- The New York Times faced immediate backlash over a profile of a Nazi sympathizer.
- The paper addressed the criticisms in two separate stories.
The New York Times faced backlash over the weekend for publishing what critics said was an overly sympathetic portrait of a suburban neo-Nazi.
The piece depicted Hovater as an average American adult who liked the ’90s television sitcom “Seinfeld” and the thriller “Twin Peaks,” ate at Applebee’s and Panera Bread, and was “polite” with “Midwestern manners” the article said “would please anyone’s mother.”
Critics immediately blasted The Times, wondering why the paper profiled a relatively obscure white supremacist and saying it normalized Hovater, who participated in the neo-Nazi rally that turned violent in Charlottesville, Virginia, in August.
In the profile, Hovater stereotypes Jews, shares memes positively depicting Nazi Germany, dismisses facts about the death toll from the Holocaust, and describes Hitler as “a lot more chill” about gays (a popular, though factually inaccurate, theory among some on the right).
The online backlash was swift
— Nate Silver (@NateSilver538) November 25, 2017
The problem with this article isn't that it's about a Nazi but that it doesn't add anything to our understanding of modern Nazis. Of course racists shop at supermarkets and play in bands and enjoy Seinfeld and own cats. That evil is also banal is not new. https://t.co/bOIQU4pOzu
— Ezra Klein (@ezraklein) November 25, 2017
It is definitely responsible to profile a Nazi as if he’s just an odd curiosity and not part of a violent and dangerous movement. https://t.co/0gJuaCpd0v
— b-boy bouiebaisse (@jbouie) November 25, 2017
This is true. The writer seemed so… perplexed… that regular-looking white people with non-agressive tattoos could be the embodiment of evil. POC are like, 'yeah, we know'. https://t.co/IBSYJKsA94
— Soledad O'Brien (@soledadobrien) November 26, 2017
image 1: nyt profile of neo-nazi
image 2: nyt profile of unarmed man executed by police pic.twitter.com/8RWOTtmuTo
— Abolish ICE. Abolish CBP. Abolish the GOP. (@SeanMcElwee) November 25, 2017
The United States is a big country. Some 250 million adults. Lots of stories to tell. Lots of people trying to navigate Trump's America. We don't have to keep profiling Nazis. They've had their turn. https://t.co/3bszduHmrj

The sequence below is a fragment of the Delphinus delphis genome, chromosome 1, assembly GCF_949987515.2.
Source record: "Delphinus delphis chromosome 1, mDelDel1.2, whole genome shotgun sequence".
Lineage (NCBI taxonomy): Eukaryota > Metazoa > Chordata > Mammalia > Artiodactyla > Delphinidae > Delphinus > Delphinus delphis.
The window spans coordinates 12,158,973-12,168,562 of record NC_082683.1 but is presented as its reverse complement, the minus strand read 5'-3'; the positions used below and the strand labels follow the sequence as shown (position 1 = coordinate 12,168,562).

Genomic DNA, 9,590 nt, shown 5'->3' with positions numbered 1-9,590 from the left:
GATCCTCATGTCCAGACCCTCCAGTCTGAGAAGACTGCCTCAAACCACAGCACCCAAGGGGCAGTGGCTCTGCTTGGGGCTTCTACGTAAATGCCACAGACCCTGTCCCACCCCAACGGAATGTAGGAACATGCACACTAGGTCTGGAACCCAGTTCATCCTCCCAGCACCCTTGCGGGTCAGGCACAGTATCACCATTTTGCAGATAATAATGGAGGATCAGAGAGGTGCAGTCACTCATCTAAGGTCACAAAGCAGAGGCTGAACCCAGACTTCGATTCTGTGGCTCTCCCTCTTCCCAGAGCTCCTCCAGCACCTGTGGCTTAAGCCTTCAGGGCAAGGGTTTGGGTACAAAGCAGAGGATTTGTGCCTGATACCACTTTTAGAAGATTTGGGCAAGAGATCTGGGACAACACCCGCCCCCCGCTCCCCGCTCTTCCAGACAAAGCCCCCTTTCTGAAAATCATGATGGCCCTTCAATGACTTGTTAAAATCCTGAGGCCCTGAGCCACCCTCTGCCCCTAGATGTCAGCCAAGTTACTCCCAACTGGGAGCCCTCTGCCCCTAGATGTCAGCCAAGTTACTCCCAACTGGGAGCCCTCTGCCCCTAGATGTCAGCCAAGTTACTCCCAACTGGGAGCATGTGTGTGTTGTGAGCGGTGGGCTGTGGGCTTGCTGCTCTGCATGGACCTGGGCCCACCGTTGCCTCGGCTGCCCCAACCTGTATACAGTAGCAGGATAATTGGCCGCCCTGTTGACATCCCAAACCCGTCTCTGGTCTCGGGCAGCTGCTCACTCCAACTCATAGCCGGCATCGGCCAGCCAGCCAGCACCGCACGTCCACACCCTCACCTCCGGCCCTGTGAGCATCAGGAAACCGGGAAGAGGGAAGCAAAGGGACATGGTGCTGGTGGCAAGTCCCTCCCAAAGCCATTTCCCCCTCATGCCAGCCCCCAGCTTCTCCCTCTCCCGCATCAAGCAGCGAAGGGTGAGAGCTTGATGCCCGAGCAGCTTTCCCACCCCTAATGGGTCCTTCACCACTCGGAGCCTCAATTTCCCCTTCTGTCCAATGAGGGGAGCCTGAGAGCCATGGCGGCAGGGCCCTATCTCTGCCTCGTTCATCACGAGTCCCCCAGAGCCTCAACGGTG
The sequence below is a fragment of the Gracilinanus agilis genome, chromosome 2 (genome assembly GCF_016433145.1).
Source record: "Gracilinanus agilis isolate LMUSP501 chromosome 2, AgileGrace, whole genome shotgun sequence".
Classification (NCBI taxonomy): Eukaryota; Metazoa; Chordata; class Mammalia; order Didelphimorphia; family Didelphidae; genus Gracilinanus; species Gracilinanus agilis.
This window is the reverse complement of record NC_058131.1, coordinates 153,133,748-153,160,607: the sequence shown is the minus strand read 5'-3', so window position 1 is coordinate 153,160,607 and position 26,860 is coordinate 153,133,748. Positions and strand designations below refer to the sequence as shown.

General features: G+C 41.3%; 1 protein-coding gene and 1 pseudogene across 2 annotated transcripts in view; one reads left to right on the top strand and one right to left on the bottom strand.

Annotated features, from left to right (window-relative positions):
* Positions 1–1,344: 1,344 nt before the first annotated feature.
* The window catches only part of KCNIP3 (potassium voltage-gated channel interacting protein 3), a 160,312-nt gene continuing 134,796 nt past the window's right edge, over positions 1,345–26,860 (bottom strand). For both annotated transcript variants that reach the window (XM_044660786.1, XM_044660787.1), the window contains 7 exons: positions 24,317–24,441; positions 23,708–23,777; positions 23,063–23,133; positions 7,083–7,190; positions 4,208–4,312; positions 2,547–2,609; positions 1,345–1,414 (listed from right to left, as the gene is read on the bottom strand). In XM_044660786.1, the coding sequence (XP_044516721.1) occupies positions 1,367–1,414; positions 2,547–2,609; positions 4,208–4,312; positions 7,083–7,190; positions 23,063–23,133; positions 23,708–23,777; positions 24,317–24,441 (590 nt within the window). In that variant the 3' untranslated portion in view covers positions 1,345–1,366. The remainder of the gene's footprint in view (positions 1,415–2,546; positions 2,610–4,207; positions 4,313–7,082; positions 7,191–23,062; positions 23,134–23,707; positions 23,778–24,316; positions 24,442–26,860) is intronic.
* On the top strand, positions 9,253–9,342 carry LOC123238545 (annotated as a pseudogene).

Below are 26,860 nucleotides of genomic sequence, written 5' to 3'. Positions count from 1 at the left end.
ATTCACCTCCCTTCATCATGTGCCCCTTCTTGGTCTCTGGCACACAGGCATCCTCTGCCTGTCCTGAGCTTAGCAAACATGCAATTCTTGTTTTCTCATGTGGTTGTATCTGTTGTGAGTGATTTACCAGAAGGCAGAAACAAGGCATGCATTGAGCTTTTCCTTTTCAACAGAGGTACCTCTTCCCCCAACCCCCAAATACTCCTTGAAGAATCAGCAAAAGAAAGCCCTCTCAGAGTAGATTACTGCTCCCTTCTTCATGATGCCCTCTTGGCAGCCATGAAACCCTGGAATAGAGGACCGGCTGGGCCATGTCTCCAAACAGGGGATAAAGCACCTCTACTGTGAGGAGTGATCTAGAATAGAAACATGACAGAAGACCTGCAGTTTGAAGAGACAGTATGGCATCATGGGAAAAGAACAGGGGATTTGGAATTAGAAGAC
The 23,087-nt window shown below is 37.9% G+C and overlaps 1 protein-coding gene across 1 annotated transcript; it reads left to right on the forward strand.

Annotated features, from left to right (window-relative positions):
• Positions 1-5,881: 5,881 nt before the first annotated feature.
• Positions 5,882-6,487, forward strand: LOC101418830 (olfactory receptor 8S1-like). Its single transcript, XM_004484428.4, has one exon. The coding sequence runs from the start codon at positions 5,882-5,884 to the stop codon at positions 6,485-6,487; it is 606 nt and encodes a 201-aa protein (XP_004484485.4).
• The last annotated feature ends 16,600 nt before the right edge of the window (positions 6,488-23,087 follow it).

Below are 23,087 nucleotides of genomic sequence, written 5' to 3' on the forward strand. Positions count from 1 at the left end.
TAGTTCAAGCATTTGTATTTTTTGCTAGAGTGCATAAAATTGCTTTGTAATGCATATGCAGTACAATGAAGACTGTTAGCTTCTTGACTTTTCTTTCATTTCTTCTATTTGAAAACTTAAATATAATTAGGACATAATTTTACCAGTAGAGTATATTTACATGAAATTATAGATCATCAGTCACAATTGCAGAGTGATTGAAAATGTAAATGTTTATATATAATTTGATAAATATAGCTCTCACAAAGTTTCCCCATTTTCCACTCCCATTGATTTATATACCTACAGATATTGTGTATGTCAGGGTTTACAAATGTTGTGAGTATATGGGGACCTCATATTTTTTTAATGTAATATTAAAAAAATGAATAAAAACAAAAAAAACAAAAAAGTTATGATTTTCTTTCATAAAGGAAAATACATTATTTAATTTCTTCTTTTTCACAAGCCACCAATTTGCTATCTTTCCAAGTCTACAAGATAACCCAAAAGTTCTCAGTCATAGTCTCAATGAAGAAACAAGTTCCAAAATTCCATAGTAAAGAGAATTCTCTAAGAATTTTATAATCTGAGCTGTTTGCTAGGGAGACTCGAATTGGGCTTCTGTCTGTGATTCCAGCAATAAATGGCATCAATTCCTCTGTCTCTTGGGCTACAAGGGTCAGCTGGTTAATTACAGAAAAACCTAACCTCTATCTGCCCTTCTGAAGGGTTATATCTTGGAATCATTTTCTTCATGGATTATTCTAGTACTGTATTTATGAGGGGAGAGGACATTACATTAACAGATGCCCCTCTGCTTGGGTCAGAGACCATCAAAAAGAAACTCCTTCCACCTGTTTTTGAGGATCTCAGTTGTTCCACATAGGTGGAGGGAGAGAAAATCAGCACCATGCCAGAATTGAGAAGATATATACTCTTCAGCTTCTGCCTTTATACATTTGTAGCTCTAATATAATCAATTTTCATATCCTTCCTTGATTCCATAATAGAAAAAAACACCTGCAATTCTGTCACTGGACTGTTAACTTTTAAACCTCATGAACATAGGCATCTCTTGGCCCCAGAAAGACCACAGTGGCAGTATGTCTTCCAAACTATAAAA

— Osita Nwanevu (@OsitaNwanevu) November 25, 2017
The piece also had its defenders
Some said the profile was effectively terrifying and was not sympathetic to Hovater’s beliefs.
I think people may be killing the messenger on that actually-quite-terrifying NYT Nazi-next-door piece. But yeah, the current media rule–"Humanize the right, generalize about the left"–is bad.
— Mark Harris (@MarkHarrisNYC) November 25, 2017
Some people want a bunch of humorless Vox voice explaining why Nazism is bad.
— Josh Barro (@jbarro) November 26, 2017
This article is about neo-Nazi efforts to become mainstream and unidentifiable. NYT is outing that effort, to a chorus of imprudent hollering from liberals. You people are nuts. https://t.co/CELP8Nv1zs
— Noah Rothman (@NoahCRothman) November 26, 2017
The Times responded
The Times acknowledged the dustup in two follow-up articles.
Fausset wrote a first-person essay, also published Saturday, about his frustration trying to figure out what motivated someone to become a neo-Nazi. The Times also changed the online headline of the story to “A Voice of Hate in America’s Heartland” and removed a link from the original story to a website that sells Nazi armbands.
And in a response to reader comments, the Times editor Marc Lacey both defended the piece and apologised for offending readers, saying the paper “agonized over the tone and content of the article.”
“The point of the story was not to normalize anything but to describe the degree to which hate and extremism have become far more normal in American life than many of us want to think,” Lacey wrote. “We described Mr. Hovater as a bigot, a Nazi sympathizer who posted images on Facebook of a Nazi-like America full of happy white people and swastikas everywhere.”
“We regret the degree to which the piece offended so many readers. We recognise that people can disagree on how best to tell a disagreeable story. What we think is indisputable, though, is the need to shed more light, not less, on the most extreme corners of American life and the people who inhabit them. That’s what the story, however imperfectly, tried to do.”
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